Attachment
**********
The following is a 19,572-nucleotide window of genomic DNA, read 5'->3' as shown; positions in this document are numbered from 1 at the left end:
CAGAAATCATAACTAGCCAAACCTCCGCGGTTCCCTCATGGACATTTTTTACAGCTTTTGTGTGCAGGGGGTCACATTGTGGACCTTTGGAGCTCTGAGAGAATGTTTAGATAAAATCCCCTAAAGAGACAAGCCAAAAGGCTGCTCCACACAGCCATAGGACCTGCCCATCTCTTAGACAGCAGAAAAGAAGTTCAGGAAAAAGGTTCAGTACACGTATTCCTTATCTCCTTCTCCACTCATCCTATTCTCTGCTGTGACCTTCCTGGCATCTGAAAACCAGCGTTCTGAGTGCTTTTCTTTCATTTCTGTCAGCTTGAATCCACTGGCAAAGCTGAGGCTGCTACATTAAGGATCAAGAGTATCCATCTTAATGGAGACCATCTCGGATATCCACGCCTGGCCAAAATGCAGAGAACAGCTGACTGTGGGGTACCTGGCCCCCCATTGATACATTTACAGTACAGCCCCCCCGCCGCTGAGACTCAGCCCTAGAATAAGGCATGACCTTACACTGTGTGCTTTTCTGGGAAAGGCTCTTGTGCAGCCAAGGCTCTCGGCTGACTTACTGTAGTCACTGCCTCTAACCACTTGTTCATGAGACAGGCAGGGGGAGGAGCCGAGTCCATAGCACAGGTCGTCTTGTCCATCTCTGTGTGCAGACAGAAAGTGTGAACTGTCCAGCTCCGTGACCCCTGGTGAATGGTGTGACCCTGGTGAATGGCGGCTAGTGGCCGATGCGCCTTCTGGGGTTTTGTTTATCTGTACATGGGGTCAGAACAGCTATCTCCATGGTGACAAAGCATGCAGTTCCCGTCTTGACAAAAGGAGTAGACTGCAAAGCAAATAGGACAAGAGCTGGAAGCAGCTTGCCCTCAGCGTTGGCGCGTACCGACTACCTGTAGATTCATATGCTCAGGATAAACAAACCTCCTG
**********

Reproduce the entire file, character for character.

The following is a 19,572-nucleotide window of genomic DNA, read 5'->3' as shown; positions in this document are numbered from 1 at the left end:
CAGAAATCATAACTAGCCAAACCTCCGCGGTTCCCTCATGGACATTTTTTACAGCTTTTGTGTGCAGGGGGTCACATTGTGGACCTTTGGAGCTCTGAGAGAATGTTTAGATAAAATCCCCTAAAGAGACAAGCCAAAAGGCTGCTCCACACAGCCATAGGACCTGCCCATCTCTTAGACAGCAGAAAAGAAGTTCAGGAAAAAGGTTCAGTACACGTATTCCTTATCTCCTTCTCCACTCATCCTATTCTCTGCTGTGACCTTCCTGGCATCTGAAAACCAGCGTTCTGAGTGCTTTTCTTTCATTTCTGTCAGCTTGAATCCACTGGCAAAGCTGAGGCTGCTACATTAAGGATCAAGAGTATCCATCTTAATGGAGACCATCTCGGATATCCACGCCTGGCCAAAATGCAGAGAACAGCTGACTGTGGGGTACCTGGCCCCCCATTGATACATTTACAGTACAGCCCCCCCGCCGCTGAGACTCAGCCCTAGAATAAGGCATGACCTTACACTGTGTGCTTTTCTGGGAAAGGCTCTTGTGCAGCCAAGGCTCTCGGCTGACTTACTGTAGTCACTGCCTCTAACCACTTGTTCATGAGACAGGCAGGGGGAGGAGCCGAGTCCATAGCACAGGTCGTCTTGTCCATCTCTGTGTGCAGACAGAAAGTGTGAACTGTCCAGCTCCGTGACCCCTGGTGAATGGTGTGACCCTGGTGAATGGCGGCTAGTGGCCGATGCGCCTTCTGGGGTTTTGTTTATCTGTACATGGGGTCAGAACAGCTATCTCCATGGTGACAAAGCATGCAGTTCCCGTCTTGACAAAAGGAGTAGACTGCAAAGCAAATAGGACAAGAGCTGGAAGCAGCTTGCCCTCAGCGTTGGCGCGTACCGACTACCTGTAGATTCATATGCTCAGGATAAACAAACCTCCTG